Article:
Rutgers School of Public Affairs and Administration alumna Tia Sherèe Gaynor (MPA ’05, Ph.D. ’11) was recently awarded a $150,000 grant from the National Institute of Justice, U.S. Department of Justice, for her project: “Intersectional Subjection and Law Enforcement: Examining Perceptions Held by LGBTQ People of Color in New Orleans, LA.”
Gaynor, assistant professor of public administration at Marist College, is the project’s co-principal investigator along with Brandi Blessett, assistant professor of public administration at Rutgers University–Camden.
Gaynor and Blessett submitted their grant proposal in May 2016 after evaluating reports released by the Department of Justice that identified areas where institutional racism was prevalent in local law enforcement agencies. New Orleans was one such area, with a long history of discriminatory and unconstitutional practices against people of color who are LGBTQ.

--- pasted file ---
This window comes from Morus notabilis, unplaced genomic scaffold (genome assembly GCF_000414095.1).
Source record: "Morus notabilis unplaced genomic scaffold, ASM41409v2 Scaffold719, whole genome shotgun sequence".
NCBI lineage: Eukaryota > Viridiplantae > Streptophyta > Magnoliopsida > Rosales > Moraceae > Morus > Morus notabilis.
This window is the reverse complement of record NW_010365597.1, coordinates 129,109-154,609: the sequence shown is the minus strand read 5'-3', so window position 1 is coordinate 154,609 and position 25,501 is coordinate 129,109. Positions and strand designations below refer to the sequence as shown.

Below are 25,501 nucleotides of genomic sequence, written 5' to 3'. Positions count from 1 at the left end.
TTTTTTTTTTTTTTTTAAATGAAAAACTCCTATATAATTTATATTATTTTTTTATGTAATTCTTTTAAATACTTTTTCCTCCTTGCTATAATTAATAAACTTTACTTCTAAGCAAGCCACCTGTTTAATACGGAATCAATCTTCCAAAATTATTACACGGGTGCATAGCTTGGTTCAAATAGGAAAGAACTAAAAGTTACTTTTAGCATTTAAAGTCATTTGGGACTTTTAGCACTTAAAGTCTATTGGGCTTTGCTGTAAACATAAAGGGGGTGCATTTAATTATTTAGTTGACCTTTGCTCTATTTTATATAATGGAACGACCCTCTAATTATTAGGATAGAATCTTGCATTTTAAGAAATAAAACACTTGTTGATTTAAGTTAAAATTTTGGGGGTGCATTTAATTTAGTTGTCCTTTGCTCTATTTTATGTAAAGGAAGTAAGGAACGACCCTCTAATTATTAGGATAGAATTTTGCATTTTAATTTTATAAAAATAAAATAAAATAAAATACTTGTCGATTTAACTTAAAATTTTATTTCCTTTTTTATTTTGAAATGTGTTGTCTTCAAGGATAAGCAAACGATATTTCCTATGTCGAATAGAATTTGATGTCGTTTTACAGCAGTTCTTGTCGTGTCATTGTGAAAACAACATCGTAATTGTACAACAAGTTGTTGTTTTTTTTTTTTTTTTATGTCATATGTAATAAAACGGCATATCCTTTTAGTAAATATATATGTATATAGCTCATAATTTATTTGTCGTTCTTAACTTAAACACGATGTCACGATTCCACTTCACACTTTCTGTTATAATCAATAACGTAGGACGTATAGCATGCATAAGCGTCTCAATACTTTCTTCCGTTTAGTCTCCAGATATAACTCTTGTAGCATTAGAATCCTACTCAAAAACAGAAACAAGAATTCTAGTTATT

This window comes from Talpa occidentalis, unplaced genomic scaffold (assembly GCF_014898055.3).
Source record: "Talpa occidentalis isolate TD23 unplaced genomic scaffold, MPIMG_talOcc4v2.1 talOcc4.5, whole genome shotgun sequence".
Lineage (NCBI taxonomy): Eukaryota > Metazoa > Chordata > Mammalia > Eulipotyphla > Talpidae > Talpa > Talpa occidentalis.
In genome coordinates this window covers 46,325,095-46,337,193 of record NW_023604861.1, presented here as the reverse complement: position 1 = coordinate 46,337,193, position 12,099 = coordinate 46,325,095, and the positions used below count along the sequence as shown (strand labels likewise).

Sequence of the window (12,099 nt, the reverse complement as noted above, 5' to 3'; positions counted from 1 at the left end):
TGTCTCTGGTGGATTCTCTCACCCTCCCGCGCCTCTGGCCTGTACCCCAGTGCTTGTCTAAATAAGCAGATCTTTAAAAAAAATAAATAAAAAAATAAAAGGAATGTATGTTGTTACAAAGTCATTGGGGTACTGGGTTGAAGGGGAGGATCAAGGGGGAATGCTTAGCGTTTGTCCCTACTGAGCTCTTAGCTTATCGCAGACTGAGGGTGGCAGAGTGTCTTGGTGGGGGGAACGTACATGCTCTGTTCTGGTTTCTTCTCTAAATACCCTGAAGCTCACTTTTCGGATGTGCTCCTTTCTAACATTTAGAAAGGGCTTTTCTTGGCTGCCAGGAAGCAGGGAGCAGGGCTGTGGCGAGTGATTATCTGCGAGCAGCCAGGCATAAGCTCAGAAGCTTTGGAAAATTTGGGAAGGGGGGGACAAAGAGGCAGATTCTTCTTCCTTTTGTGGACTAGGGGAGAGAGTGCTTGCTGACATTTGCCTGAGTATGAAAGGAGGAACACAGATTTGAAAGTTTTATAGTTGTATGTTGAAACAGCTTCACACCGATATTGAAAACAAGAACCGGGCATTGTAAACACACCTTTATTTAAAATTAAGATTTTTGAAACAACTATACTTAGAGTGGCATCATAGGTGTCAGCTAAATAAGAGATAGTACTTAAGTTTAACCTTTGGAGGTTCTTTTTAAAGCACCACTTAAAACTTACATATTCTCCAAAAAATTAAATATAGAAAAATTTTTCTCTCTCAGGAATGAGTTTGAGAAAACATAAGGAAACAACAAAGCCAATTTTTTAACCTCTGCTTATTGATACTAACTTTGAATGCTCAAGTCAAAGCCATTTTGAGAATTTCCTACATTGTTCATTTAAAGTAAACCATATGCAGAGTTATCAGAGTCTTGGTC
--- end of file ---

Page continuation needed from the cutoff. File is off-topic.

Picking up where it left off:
Their project is a two-year endeavor during which they will conduct interviews with LGBTQ people of color in New Orleans, and highlight their interactions with law enforcement officials.
“This is a population whose voices have been muted, and we hope this project helps to illuminate their voices and experiences,” Gaynor said.
Gaynor discussed the disparate treatment of white women compared to transgender women of color who are arrested for sex work as an example of discrimination.
According to Gaynor, when transgender women were arrested for sex work, they were charged with crimes against nature by solicitation and if convicted, they suffered long-term consequences, including being listed on a sex offender registry. Gaynor contrasted their plight to the arrests of white female sex workers who were charged with prostitution – a misdemeanor with fewer and less serious consequences.
Louisiana state law has recently outlawed disparate penalties for transgender sex workers, but the effects of the discriminatory practice will continue to be felt within those communities, Gaynor said.
Gaynor’s goal is to broaden the national discussion surrounding discriminatory policing against people of color to include violence perpetrated against transgender women of color.
“We’re mindful of the impact our work can have,” Gaynor said. “We’re working to ensure that our NIJ funded project highlights the issue of discriminatory policing across the country, especially in New Orleans, and ultimately offers practical solutions for those people most impacted, and for law enforcement agencies.”